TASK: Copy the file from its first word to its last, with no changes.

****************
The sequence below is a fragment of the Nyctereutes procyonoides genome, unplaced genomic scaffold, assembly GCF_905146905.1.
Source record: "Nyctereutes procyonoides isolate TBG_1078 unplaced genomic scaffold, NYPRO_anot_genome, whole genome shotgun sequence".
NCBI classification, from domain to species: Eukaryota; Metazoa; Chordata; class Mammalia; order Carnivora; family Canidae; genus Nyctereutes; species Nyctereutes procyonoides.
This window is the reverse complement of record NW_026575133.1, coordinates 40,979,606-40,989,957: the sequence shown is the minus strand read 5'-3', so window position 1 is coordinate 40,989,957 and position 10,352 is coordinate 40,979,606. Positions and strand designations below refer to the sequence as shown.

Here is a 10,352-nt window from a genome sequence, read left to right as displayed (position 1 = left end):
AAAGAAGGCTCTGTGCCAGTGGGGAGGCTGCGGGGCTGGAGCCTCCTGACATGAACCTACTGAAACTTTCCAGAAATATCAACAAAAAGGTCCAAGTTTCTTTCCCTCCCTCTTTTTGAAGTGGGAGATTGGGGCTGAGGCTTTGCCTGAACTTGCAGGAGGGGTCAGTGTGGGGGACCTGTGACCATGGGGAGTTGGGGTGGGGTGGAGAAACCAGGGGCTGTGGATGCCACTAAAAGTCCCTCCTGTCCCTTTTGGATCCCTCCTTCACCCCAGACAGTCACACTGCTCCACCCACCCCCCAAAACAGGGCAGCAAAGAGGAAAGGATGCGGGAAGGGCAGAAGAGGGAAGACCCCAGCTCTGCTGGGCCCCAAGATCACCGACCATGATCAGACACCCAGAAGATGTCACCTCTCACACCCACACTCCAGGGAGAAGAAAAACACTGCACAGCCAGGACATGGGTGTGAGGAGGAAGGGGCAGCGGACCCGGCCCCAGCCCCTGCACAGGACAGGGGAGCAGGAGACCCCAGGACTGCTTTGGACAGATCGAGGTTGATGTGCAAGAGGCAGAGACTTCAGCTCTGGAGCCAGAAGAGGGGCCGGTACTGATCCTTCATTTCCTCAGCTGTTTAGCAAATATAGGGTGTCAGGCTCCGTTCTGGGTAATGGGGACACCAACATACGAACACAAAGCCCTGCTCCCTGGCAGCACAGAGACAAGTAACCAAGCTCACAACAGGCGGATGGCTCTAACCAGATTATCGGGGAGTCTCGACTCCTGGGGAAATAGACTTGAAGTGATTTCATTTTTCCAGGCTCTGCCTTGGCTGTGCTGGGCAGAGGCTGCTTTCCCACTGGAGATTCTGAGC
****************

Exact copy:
The sequence below is a fragment of the Nyctereutes procyonoides genome, unplaced genomic scaffold, assembly GCF_905146905.1.
Source record: "Nyctereutes procyonoides isolate TBG_1078 unplaced genomic scaffold, NYPRO_anot_genome, whole genome shotgun sequence".
NCBI classification, from domain to species: Eukaryota; Metazoa; Chordata; class Mammalia; order Carnivora; family Canidae; genus Nyctereutes; species Nyctereutes procyonoides.
This window is the reverse complement of record NW_026575133.1, coordinates 40,979,606-40,989,957: the sequence shown is the minus strand read 5'-3', so window position 1 is coordinate 40,989,957 and position 10,352 is coordinate 40,979,606. Positions and strand designations below refer to the sequence as shown.

Here is a 10,352-nt window from a genome sequence, read left to right as displayed (position 1 = left end):
AAAGAAGGCTCTGTGCCAGTGGGGAGGCTGCGGGGCTGGAGCCTCCTGACATGAACCTACTGAAACTTTCCAGAAATATCAACAAAAAGGTCCAAGTTTCTTTCCCTCCCTCTTTTTGAAGTGGGAGATTGGGGCTGAGGCTTTGCCTGAACTTGCAGGAGGGGTCAGTGTGGGGGACCTGTGACCATGGGGAGTTGGGGTGGGGTGGAGAAACCAGGGGCTGTGGATGCCACTAAAAGTCCCTCCTGTCCCTTTTGGATCCCTCCTTCACCCCAGACAGTCACACTGCTCCACCCACCCCCCAAAACAGGGCAGCAAAGAGGAAAGGATGCGGGAAGGGCAGAAGAGGGAAGACCCCAGCTCTGCTGGGCCCCAAGATCACCGACCATGATCAGACACCCAGAAGATGTCACCTCTCACACCCACACTCCAGGGAGAAGAAAAACACTGCACAGCCAGGACATGGGTGTGAGGAGGAAGGGGCAGCGGACCCGGCCCCAGCCCCTGCACAGGACAGGGGAGCAGGAGACCCCAGGACTGCTTTGGACAGATCGAGGTTGATGTGCAAGAGGCAGAGACTTCAGCTCTGGAGCCAGAAGAGGGGCCGGTACTGATCCTTCATTTCCTCAGCTGTTTAGCAAATATAGGGTGTCAGGCTCCGTTCTGGGTAATGGGGACACCAACATACGAACACAAAGCCCTGCTCCCTGGCAGCACAGAGACAAGTAACCAAGCTCACAACAGGCGGATGGCTCTAACCAGATTATCGGGGAGTCTCGACTCCTGGGGAAATAGACTTGAAGTGATTTCATTTTTCCAGGCTCTGCCTTGGCTGTGCTGGGCAGAGGCTGCTTTCCCACTGGAGATTCTGAGC